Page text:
One of the many Irish bands making their way to Stradbally for the Electric Picnic this weekend, The Lost Brothers have taken a long, strange journey to get there. The duo of Oisin Leech and Mark McCausland(aka Bosh and Bark) have both got previous musical form, Leech with the indie band 747s and McCausland with Omagh American roots merchants The Basement. Both bands found themselves in the world of major labels and major media, but without major success. When the two groups dissolved, the pair found themselves of one mind and started life as the Lost Brothers – an organic, acoustic duo that bring in influences from all over the place.
With their Electric Picnic slot fast approaching, State spoke to Oisin about how all this came to pass.
It sounds like you two have very similar backgrounds, especially in terms of music in your upbringing. Have you found that you have had the same experiences?
In some ways yes we have but we have also had quite different upbringings. Mark grew up in Omagh in a travelling musical family band, The Moore Family, and did gigs with The Clancy Brothers and groups like that. I spent my youth helping at a bingo hall in Buncranna in the summers, playing in punk bands and playing football in Navan the rest of the time.
This didn’t put you off getting into bands yourselves? Were there no secret desires to run away and join a bank?
Not at all! Music was always encouraged in our family so we were lucky’¦but Christy Moore worked in a bank to get things rolling when he was a young man. It seemed to help him a lot’¦ I cleaned toilets in london for a year and moved furniture in California but just did music alone when I could afford to make a living from it. I never planned on doing music, it just seemed to be what I did without thinking or planning.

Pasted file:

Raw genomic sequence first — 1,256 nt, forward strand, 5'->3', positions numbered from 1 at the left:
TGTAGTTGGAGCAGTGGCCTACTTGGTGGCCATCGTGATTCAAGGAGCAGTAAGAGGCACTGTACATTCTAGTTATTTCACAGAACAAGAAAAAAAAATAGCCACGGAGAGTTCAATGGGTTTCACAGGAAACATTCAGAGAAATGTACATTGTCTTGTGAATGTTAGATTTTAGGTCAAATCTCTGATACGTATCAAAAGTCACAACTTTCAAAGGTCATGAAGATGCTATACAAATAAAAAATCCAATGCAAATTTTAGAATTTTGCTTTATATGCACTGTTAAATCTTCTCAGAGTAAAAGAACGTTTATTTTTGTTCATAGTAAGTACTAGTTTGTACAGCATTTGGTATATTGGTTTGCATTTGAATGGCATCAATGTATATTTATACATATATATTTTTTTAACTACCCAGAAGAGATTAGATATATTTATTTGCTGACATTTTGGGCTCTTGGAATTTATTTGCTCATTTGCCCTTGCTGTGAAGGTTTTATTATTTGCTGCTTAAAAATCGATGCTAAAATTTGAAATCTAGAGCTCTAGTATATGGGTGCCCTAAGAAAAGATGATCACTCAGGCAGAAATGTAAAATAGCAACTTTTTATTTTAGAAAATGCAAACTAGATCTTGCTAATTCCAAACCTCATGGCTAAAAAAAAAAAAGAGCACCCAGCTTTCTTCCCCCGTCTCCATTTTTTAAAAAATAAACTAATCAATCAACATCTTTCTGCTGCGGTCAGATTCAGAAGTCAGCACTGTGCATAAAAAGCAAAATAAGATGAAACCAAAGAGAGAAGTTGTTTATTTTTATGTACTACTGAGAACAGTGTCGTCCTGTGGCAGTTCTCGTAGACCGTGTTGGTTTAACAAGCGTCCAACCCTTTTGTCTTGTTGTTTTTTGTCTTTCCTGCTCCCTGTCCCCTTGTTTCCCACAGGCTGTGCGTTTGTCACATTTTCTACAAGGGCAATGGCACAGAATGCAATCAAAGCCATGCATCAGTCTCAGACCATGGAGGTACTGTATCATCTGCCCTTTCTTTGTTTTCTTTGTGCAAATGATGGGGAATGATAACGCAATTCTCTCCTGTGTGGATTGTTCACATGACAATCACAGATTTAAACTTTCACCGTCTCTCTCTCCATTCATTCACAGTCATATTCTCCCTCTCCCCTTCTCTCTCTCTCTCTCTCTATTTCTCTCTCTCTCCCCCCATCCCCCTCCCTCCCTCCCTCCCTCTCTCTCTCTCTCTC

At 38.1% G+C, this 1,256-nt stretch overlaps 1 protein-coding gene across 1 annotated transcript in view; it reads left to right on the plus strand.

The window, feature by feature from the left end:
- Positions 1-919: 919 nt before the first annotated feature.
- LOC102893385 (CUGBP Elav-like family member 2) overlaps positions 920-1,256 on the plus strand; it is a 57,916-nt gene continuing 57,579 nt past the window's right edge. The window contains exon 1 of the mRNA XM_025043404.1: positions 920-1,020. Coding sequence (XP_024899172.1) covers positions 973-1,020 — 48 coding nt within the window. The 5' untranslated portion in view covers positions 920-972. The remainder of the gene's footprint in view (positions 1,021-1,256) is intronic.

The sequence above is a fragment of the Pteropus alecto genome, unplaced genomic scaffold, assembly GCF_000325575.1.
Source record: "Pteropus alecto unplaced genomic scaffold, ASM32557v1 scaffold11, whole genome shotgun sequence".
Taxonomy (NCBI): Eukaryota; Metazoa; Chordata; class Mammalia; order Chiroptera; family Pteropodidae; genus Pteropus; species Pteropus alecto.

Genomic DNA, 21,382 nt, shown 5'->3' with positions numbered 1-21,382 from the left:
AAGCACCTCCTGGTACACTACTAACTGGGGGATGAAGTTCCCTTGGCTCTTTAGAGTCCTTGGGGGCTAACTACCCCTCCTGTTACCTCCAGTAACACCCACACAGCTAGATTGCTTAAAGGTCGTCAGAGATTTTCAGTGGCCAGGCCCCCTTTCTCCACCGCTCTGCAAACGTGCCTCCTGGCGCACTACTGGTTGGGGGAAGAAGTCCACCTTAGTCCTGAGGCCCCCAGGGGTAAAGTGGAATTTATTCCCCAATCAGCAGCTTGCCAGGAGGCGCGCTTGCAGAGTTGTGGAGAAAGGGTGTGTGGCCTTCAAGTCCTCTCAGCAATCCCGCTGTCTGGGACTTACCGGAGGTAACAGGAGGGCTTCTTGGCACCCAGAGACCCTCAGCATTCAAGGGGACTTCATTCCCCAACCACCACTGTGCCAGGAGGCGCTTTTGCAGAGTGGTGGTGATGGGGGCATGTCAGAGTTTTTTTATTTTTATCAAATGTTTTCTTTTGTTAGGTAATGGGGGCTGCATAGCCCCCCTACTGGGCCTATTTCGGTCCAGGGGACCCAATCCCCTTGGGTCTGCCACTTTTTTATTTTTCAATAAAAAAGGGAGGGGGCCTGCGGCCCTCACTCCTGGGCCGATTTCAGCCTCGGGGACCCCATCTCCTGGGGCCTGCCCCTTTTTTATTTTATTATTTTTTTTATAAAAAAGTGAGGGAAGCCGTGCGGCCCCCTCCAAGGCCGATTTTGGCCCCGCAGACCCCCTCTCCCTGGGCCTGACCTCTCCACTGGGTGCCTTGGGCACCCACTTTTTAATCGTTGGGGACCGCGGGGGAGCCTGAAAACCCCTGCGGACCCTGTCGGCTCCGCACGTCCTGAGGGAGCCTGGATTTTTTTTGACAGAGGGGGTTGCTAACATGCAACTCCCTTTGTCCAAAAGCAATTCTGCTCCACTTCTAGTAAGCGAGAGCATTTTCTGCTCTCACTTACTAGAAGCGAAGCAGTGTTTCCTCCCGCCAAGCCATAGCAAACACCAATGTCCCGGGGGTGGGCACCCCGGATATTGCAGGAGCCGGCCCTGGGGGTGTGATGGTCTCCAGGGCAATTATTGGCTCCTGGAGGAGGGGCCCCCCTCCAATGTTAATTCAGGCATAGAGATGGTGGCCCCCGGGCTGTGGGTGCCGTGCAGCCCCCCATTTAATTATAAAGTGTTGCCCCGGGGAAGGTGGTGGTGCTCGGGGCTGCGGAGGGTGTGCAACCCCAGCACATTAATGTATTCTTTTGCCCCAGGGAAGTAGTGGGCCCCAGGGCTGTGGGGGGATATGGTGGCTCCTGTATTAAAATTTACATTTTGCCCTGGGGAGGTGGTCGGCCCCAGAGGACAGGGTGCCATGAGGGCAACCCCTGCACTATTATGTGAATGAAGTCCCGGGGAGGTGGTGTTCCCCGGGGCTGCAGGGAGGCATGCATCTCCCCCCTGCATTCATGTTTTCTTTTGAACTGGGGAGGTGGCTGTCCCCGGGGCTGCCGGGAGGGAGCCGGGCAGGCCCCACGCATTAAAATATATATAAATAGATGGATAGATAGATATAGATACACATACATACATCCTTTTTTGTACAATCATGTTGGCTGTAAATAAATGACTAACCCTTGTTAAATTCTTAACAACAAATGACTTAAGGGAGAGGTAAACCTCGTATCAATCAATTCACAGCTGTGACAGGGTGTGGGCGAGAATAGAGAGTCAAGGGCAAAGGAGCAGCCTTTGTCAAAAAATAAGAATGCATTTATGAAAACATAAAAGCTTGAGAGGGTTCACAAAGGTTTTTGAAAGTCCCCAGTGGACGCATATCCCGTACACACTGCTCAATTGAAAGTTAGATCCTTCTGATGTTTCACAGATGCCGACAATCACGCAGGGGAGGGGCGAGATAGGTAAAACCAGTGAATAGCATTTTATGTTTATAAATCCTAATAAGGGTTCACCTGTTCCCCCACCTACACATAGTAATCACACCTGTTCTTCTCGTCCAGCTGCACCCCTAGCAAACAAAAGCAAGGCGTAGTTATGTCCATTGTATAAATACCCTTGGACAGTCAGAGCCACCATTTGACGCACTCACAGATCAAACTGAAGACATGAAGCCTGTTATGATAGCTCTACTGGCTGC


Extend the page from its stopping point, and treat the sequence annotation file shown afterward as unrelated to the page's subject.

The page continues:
Was being signed to a record company all that you expected it to be?
Some labels are great if their heart is in the right place but when they start telling you what to wear and how to sound, it’s game over. The Lost Brothers turned down 2 or 3 labels and publishers to have our own label- Bird Dog Recordings. We got a great distributer and went from there. It’s much more rewarding creatively. Years ago I got a kick out of being in the Island Records building and seeing where Bob Marley climbed up a chimney to do his vocals for a recording, but that was then I suppose. This is now.
The Basement seemed to look to the States for inspiration while the 747s were more European in their outlook?
Well the 747s were from Germany, Italy, Ireland and England so we couldn’t help that. I suppose we liked pasta and Fellini films a lot! It all came out of the travelling gypsy band the Fluid Druids, 747s came from that. We lived in Sicily and Naples for 2 years, sang on the streets for our supper, bought local fish and cooked it each night.
You both must have had pretty good experiences?
Touring with the basement was always fun, they drank us under the table. Recording ‘Baby I’m Yours’ with the Arctic Monkeys for a b-side was a lot fun, they’re great fellas.
How did the 747s end?
We made one album and one day it was over. The healthy option was to do other things, all the others in the band seem happier which is cool.
How did you and Mark start working together? Was it musical love at first sight?
When our old bands came off tour we would jam together as the Russian Roullettes. We both had girlfriends from Liverpool and seemed to drown our sorrows in the same liquor haunts. A friendship was born, that’s 6 years ago now.
Lost Brothers – was that how if felt?
We always felt like a wierd pair. Shop keepers and taxi drivers always call us brothers and people always stopped us on the street and asked if we were lost. So the name just stuck. Actually, the Electric Picnic is where we first sang as the Lost Brothers 2 years ago, so we will be getting very merry to celebrate our birthday.
The Lost Brothers play the Cosby Stage on Saturday at 1pm.